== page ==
2. If you’re a successful trader, the psychological principles that enable you to trade successfully can also be used to achieve your goals in other business. There are market wizards who’re also successful academicians, businessmen, programmers, sportsmen, etc. There are people like James Simons and William O’Neil out there. Nicolas believed that the formula for success remains essentially the same.

3. Nicolas invested in shares of companies that had good growth potential, like electronics and missile industries in his days. He called himself a techno-fundamental trader, which means that a combination of technical and fundamental analysis is good.

4. You see, strategies that work will continue to work irrespective of how old they’re. Nicolas Box method still works perfectly in today’s markets. Whenever he saw a signal, he quickly sent orders for trades to be opened. Like many traders today, he didn’t hesitate, for he knew that the trend is the trader’s buddy. Many traders today would be reluctant to open trades because they know too much (often conflicting ideas). The problem most of us face right now is the availability of too much knowledge. Nicolas bought mainly because the he saw bullish signals on his chart, and in reality, whatever worked effectively in the past may also be effective in the future. The Box Theory was created tens of years ago, yet it still works. This is because the Theory showcases the speculators’ mindset and weaknesses. Yes, old legendary trading strategies can still work if they’re stuck to faithfully.

5. There are entry and exit plans in every trading system. If studied very well, it’d be seen that the Box method has entry and exit plans. The best exit method in any system is the stop loss. Nicolas decided to let his stop loss decide when to exit in a bull market.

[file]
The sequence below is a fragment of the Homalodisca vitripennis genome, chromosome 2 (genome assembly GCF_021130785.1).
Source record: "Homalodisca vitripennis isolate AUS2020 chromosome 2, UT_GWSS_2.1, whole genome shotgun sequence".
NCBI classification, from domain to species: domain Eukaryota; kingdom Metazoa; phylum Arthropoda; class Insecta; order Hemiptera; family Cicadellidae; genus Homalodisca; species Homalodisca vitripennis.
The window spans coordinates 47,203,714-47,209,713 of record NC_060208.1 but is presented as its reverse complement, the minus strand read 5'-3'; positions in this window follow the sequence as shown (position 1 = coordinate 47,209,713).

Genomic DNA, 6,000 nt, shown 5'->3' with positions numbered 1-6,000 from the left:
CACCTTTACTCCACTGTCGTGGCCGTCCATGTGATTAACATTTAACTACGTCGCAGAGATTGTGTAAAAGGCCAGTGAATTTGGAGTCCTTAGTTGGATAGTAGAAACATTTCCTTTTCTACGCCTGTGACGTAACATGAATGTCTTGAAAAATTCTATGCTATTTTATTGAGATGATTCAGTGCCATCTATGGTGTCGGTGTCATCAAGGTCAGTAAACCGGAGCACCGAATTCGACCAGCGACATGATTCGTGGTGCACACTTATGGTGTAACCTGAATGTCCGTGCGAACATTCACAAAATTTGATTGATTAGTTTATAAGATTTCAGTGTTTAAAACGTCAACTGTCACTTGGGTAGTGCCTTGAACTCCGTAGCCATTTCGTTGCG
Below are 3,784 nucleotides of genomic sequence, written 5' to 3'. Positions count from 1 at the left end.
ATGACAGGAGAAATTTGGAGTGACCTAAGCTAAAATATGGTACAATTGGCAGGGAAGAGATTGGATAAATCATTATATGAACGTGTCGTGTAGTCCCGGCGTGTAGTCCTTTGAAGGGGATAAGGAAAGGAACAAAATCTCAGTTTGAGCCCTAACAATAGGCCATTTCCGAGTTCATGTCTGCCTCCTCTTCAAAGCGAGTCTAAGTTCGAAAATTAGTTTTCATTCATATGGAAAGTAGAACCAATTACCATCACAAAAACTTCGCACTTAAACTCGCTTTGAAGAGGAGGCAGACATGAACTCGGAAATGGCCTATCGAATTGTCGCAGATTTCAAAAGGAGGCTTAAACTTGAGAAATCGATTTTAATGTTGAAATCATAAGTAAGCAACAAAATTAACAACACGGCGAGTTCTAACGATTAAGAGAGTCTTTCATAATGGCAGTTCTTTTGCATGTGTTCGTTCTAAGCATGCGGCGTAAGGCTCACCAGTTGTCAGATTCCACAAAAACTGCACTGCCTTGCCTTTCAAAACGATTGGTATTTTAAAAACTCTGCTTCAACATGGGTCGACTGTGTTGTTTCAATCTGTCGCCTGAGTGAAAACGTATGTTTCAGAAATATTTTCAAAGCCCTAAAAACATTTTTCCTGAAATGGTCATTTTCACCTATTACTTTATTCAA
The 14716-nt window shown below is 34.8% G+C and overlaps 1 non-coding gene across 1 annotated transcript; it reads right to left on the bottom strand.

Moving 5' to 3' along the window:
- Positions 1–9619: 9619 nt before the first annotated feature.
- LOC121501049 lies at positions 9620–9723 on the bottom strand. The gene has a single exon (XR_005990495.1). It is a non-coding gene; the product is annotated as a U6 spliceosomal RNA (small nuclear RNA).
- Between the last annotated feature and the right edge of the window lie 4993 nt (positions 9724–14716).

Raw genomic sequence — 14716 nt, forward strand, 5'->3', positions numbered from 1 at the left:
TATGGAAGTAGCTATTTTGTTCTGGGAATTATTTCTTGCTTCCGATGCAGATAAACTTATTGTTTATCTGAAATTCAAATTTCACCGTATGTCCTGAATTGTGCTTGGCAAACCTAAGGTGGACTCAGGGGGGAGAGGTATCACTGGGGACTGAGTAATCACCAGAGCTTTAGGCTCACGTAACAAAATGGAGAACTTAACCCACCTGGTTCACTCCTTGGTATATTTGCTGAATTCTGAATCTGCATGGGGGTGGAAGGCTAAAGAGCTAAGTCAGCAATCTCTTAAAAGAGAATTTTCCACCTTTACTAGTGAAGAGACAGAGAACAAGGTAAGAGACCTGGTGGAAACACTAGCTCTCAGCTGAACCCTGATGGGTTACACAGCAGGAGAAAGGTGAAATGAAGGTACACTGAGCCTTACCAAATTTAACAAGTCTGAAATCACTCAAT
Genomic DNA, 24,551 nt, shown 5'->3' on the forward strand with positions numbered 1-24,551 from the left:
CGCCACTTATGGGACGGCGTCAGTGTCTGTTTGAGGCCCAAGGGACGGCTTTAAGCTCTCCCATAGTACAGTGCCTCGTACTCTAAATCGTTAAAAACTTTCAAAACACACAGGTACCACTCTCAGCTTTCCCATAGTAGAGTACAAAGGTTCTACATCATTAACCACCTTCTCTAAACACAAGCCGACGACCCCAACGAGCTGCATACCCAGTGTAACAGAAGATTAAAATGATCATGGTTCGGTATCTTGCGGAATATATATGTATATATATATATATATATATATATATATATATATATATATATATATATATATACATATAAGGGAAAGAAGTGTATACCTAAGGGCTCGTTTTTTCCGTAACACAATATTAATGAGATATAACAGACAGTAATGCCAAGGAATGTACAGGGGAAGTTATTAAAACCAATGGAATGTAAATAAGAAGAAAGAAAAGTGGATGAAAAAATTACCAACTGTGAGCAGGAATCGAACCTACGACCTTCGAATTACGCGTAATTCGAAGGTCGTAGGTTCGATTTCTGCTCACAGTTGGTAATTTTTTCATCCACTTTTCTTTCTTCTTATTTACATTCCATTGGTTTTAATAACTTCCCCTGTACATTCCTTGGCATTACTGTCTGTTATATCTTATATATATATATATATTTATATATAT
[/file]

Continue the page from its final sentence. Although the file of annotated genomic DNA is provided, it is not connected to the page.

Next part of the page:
6. Analysis is good, but it doesn’t predict the market. So there’s a big difference between analysis and market prediction. This must be borne in mind. Like technical analysis, all what fundamental analysis can let you know are the facts of yesterday and today, not what must happen tomorrow.

7. Don’t be overconfident in the market, no matter how good your trading system is or how favorably the markets have treated you. Overconfidence is definitely not a good thing. Nicolas said that’s the most harmful mindset that can be developed by any trader.

Conclusion: Your trading career would bring out the best and the worst in you; therefore you’d do well to come to terms with your strong and weak points before you stake your neck. This would enable you to do things that could bring out the best in you and avoid things that could bring the worst in you. With this method, you’ll be able to render your weak points ineffectual, so that they don’t have any adverse effects on your trading.

This piece is ended with another quote from Nicolas:

“I was successful in taking larger profits than losses in proportion to the amounts invested.”

Eye-opening trading lessons: Lessons from Expert Traders